COMMENTARY

New ALK Agents: Lung Cancer's 'Second Miracle'?

Giorgio V. Scagliotti, MD, PhD; D. Ross Camidge, MD, PhD

Disclosures

October 07, 2013

In This Article

Getting a Bead on Brain Metastases

Dr. Scagliotti: I would like to return to the issue of brain metastasis because we saw the same thing with gefitinib and erlotinib. The proportion of patients who are relapsing with brain metastases is higher than what we expect with chemotherapy, so to me, the story of brain metastases and drug penetration in the brain is still confusing. What is your opinion about brain metastases and ALK-inhibiting agents?

Dr. Camidge: There are 3 main pieces of evidence. The first is a very nice study that was led by Alice Shaw.[7] It was a retrospective look at patients who were ALK-positive who had been treated with crizotinib, and a group of patients whom she had found to be ALK-positive by looking at archival specimens but who had died before crizotinib was available, or who for whatever reason weren't eligible for the crizotinib studies. They tried to determine the natural history of the disease in the presence and absence of crizotinib. To balance the groups, Alice looked at the incidence of brain metastases in the 2 groups, and it was almost identical -- around 46% and 52%. That doesn't tell you when the brain metastases occurred, but it is a strong suggestion that crizotinib didn't alter the natural history of the disease.

At last year's ASCO, we presented data from our center that looked at the incidence of brain metastases occurring on crizotinib.[8] Again the numbers were stunningly similar: 46% of patients on crizotinib experienced first progression within the brain, and in 85% of those cases, the brain was the only site of progression.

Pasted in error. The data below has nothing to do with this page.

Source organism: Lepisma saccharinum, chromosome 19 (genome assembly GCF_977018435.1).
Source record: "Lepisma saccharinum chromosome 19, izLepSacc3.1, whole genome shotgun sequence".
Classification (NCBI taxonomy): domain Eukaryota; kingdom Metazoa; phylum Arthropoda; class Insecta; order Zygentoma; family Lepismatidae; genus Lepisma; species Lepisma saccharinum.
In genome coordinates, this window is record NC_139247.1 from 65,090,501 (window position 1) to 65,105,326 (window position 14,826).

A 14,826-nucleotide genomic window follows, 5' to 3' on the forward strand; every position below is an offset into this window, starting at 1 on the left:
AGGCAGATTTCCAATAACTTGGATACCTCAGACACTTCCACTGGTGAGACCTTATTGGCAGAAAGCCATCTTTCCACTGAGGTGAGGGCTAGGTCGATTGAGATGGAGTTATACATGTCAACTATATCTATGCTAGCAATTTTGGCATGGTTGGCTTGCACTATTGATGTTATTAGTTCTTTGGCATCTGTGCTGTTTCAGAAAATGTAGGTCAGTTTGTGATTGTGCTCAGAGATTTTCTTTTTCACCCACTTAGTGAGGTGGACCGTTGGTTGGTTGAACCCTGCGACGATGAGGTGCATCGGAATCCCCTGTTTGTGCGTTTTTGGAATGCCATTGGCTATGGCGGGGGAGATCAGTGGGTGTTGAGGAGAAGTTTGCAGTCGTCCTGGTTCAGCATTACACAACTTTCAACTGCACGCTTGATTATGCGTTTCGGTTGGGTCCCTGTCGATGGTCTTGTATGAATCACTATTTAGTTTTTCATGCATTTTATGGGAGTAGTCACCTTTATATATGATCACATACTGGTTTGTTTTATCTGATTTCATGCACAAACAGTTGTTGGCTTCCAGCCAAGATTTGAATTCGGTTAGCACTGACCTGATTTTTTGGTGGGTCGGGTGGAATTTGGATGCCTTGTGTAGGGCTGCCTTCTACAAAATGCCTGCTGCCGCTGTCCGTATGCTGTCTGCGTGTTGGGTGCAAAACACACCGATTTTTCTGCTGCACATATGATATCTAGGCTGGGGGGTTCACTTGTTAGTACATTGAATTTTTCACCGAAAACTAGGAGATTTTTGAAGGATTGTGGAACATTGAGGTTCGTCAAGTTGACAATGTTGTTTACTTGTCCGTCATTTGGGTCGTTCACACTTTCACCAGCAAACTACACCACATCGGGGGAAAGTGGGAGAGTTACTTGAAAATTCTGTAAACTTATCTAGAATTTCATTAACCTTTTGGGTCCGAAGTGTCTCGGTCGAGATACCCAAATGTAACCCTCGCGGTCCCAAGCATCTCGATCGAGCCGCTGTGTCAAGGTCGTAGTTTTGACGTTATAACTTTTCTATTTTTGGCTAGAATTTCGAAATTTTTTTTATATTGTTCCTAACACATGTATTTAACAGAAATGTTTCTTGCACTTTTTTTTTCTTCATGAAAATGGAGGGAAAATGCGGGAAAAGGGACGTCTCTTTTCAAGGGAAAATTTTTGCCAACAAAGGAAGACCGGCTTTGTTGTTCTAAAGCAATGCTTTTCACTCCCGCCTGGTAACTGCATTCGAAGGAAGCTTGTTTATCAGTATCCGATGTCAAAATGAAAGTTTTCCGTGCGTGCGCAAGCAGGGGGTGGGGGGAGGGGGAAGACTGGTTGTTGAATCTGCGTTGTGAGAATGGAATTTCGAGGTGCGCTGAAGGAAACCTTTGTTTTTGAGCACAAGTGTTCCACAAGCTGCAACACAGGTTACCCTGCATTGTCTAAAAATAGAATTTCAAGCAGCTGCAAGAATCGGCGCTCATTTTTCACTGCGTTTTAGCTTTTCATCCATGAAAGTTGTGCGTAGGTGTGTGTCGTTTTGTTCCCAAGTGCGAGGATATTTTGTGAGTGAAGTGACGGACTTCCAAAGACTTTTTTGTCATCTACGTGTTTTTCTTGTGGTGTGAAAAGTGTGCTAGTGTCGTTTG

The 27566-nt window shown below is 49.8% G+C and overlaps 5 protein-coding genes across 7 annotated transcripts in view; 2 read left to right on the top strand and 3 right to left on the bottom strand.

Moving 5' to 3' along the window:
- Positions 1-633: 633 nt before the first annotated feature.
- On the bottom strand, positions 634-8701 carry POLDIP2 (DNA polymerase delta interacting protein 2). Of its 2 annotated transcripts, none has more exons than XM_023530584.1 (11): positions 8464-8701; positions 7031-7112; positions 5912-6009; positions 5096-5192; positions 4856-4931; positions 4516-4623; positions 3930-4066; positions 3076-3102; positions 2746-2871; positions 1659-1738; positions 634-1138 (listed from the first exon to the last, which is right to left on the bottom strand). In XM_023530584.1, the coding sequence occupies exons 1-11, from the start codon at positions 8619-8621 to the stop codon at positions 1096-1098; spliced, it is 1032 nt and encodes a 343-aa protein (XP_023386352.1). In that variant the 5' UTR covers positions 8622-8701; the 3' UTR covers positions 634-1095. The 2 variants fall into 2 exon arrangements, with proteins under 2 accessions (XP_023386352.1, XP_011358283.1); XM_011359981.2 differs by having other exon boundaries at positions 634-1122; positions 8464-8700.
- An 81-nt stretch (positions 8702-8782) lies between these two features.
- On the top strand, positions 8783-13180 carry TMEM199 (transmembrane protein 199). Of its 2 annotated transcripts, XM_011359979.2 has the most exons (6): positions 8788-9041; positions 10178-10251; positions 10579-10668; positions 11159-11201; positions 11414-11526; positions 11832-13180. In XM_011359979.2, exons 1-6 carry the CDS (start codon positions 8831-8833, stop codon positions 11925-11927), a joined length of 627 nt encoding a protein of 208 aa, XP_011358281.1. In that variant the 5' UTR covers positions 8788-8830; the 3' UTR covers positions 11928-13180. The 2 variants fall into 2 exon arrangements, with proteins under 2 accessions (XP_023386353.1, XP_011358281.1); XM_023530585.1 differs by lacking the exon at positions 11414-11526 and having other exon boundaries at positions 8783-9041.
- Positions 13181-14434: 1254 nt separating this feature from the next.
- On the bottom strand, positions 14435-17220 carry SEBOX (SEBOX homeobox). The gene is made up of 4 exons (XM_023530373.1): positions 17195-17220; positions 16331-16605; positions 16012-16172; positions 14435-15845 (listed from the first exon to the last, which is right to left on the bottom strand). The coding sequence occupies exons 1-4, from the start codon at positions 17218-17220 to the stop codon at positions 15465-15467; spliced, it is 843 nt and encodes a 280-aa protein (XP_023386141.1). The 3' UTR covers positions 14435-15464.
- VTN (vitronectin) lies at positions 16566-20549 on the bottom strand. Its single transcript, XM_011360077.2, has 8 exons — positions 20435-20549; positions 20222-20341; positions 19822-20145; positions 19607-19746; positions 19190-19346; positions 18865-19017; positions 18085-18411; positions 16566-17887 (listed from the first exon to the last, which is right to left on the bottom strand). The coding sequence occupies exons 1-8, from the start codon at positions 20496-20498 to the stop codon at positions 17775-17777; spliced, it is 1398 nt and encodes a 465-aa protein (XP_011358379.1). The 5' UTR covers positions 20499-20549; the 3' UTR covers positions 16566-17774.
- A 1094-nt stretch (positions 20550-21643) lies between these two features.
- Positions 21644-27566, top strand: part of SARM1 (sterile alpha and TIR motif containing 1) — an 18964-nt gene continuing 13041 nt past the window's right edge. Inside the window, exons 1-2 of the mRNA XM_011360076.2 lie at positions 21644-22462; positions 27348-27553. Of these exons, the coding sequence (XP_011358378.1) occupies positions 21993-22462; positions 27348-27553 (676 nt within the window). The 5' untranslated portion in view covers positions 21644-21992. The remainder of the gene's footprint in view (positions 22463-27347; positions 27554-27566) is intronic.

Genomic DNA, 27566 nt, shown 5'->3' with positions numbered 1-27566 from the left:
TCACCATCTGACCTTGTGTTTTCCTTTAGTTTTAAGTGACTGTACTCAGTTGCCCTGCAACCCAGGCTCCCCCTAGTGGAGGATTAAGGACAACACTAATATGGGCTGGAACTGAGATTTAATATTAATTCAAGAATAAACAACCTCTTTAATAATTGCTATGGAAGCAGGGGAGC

The third piece of data is a single case report from Dan Costa[9] at Beth Israel Hospital in Boston, of a young man whose lung cancer progressed in the brain while he was taking crizotinib. The Beth Israel team managed to get matched blood and cerebrospinal fluid (CSF) levels and found less than 0.3% of the blood level of crizotinib in the CSF, suggesting that progression in the brain may be a drug penetration issue.

Dr. Scagliotti: Is this an issue specific to crizotinib? And do you believe that the new generation of ALK inhibitors will be more active against brain metastases?

Dr. Camidge: That problem can be addressed in 2 ways. You would like to get a higher percentage of the drug in, but if the drug is also more potent, what gets in is going to work harder. I don't know which of these factors, or maybe both, are addressed by the second-generation ALK inhibitors. We are still at the case report level. People will give presentations showing an MRI with a lesion getting smaller, and that's great, but that is the beginning of the dataset. If we were doing a study on a drug that we thought was going to work systemically, you would show me the progression-free survival and the waterfall plot, not just show me a CT scan and say, "Look, this drug works in lung cancer."

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